Russian MFA Spokesman Mikhail Kamynin Interview with RIA Novosti Regarding Upcoming Conference on Status of Russian Language Abroad
(Moscow, May 28, 2007)
Question: There have been media reports of the preparations being made for a forum of compatriots with a view to discussing the status of the Russian language in foreign countries. Why is this the theme chosen for discussion now? How urgent and relevant is it for our compatriots living abroad?
Mikhail Kamynin: Our Conference figures prominently among the events and activities being organized by the Russian Ministry of Foreign Affairs in connection with the Year of the Russian Language. It will be the largest and most representative in a series of such meetings and round tables that are being held under the auspices of the Government Commission on the Affairs of Compatriots Abroad in our country, in the CIS and the Baltic states.
The Conference will help exchange views on such an important matter for Russia and our compatriots as the status of the Russian language in their countries of residence. Assessments of the situation will be generalized, and new ideas, suggestions and considerations of compatriots recorded. I think that the discussion will allow the Conference participants to also formulate some recommendations to Russia's state entities. Having said that, it can be expected that the upcoming Conference will be one of the most effective and high-quality undertakings being conducted as part of the Year of the Russian Language.
Question: Please tell us how will the Conference be organized?
Mikhail Kamynin: The Conference will be held in Moscow on May 29-30. It is planned that Sergey Lavrov, Chairman of the Government Commission on the Affairs of Compatriots Abroad and Minister of Foreign Affairs of Russia, will open it and deliver a keynote address. It is expected that Dmitry Medvedev, Chairman of the Organizing Committee for the Year of the Russian Language and First Deputy Prime Minister of Russia, will present the main report.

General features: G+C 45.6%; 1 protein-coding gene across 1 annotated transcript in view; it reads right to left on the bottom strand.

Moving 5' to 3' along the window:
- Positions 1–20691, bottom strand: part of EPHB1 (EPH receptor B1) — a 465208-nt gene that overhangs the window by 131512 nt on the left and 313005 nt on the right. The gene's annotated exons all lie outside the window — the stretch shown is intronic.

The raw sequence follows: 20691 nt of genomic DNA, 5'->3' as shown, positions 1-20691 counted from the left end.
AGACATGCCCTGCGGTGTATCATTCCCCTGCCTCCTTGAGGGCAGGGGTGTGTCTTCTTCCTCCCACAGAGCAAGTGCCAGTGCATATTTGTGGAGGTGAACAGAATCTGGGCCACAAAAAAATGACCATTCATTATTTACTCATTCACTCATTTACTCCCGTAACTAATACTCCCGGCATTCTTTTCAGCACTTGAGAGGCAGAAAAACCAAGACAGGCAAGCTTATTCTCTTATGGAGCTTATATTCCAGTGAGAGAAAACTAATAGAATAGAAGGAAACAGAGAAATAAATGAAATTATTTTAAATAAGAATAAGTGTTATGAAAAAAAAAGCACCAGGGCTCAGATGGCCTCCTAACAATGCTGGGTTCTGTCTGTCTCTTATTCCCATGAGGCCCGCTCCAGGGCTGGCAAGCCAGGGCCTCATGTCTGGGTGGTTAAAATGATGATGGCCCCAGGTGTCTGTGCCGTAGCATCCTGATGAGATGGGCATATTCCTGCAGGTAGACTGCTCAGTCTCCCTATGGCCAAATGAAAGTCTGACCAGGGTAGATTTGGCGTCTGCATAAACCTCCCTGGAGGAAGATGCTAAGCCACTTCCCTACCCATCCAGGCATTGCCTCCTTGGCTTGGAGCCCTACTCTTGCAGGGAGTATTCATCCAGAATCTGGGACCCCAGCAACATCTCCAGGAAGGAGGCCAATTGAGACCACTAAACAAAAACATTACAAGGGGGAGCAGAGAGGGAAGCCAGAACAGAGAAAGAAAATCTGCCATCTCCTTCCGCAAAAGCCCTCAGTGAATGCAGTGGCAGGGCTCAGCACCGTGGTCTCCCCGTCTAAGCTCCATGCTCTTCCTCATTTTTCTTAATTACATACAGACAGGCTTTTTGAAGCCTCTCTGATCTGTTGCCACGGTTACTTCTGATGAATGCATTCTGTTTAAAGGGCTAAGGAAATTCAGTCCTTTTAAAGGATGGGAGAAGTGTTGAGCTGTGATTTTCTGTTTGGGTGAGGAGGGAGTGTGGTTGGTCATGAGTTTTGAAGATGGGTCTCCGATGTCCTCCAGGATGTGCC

The Conference will gather Russian language specialists, representatives of compatriots' organizations, political scientists, members of parliaments and journalists who will discuss problems of the status of the Russian language, in particular, with reference to the fields of education, culture and media. The delegates to the Conference, numbering 53 in all, will come from all the near abroad countries. This is the most numerous group of participants. For example, there will be 6 persons from Ukraine, 5 from Kazakhstan, 3 from each of the Baltic states, and 2-3 from each of the rest of the countries. From the far abroad, delegates will represent 11 countries; primarily states with a numerous Russian-speaking diaspora: Germany, the US, Israel, France and Belgium.
Invited to the Conference on the Russian side are a whole array of the country's leading politicians, representatives of federal legislative and executive bodies, directors of scientific institutes, leaders of Russian NGOs and a number of media.
Apart from plenary meetings, work will be organized in three sections. Questions of the status of the Russian language abroad are going to be examined by the first section, which will be held in the conference hall of the Zolotoye Koltso Hotel. The second section is dedicated to Russian-language media. It will take place in the Foreign Ministry skyscraper. The third section will examine problems in Russian-language education abroad. It is scheduled to be held at Roszarubezhtsentr.
The second day of the Conference will open with a plenary meeting, where delegates' statements will continue, the work of the sections will be summed up and an appropriate resolution will be prepared. The work will end with a final press conference. A cultural program for our guests is envisaged.
Question: Are there any statistics available of the use of the Russian language in foreign countries and what is its status there?